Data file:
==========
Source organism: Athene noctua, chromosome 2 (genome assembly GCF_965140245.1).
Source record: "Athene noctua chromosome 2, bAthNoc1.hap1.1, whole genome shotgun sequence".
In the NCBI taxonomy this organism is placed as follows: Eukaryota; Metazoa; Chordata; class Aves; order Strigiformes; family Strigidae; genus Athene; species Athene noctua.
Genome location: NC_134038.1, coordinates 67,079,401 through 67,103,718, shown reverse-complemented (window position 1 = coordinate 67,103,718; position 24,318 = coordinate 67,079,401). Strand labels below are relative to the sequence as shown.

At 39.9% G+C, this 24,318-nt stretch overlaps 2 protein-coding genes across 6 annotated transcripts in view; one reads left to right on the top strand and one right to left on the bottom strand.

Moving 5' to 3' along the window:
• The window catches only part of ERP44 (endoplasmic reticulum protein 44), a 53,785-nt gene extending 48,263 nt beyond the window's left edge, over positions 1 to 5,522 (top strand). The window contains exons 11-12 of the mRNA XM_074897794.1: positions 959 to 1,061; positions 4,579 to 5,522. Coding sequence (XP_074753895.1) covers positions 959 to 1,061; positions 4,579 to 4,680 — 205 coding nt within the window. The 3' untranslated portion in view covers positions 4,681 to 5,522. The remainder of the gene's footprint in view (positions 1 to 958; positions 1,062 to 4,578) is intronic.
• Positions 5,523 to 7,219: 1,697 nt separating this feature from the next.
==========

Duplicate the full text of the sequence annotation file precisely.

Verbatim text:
Source organism: Athene noctua, chromosome 2 (genome assembly GCF_965140245.1).
Source record: "Athene noctua chromosome 2, bAthNoc1.hap1.1, whole genome shotgun sequence".
In the NCBI taxonomy this organism is placed as follows: Eukaryota; Metazoa; Chordata; class Aves; order Strigiformes; family Strigidae; genus Athene; species Athene noctua.
Genome location: NC_134038.1, coordinates 67,079,401 through 67,103,718, shown reverse-complemented (window position 1 = coordinate 67,103,718; position 24,318 = coordinate 67,079,401). Strand labels below are relative to the sequence as shown.

At 39.9% G+C, this 24,318-nt stretch overlaps 2 protein-coding genes across 6 annotated transcripts in view; one reads left to right on the top strand and one right to left on the bottom strand.

Moving 5' to 3' along the window:
• The window catches only part of ERP44 (endoplasmic reticulum protein 44), a 53,785-nt gene extending 48,263 nt beyond the window's left edge, over positions 1 to 5,522 (top strand). The window contains exons 11-12 of the mRNA XM_074897794.1: positions 959 to 1,061; positions 4,579 to 5,522. Coding sequence (XP_074753895.1) covers positions 959 to 1,061; positions 4,579 to 4,680 — 205 coding nt within the window. The 3' untranslated portion in view covers positions 4,681 to 5,522. The remainder of the gene's footprint in view (positions 1 to 958; positions 1,062 to 4,578) is intronic.
• Positions 5,523 to 7,219: 1,697 nt separating this feature from the next.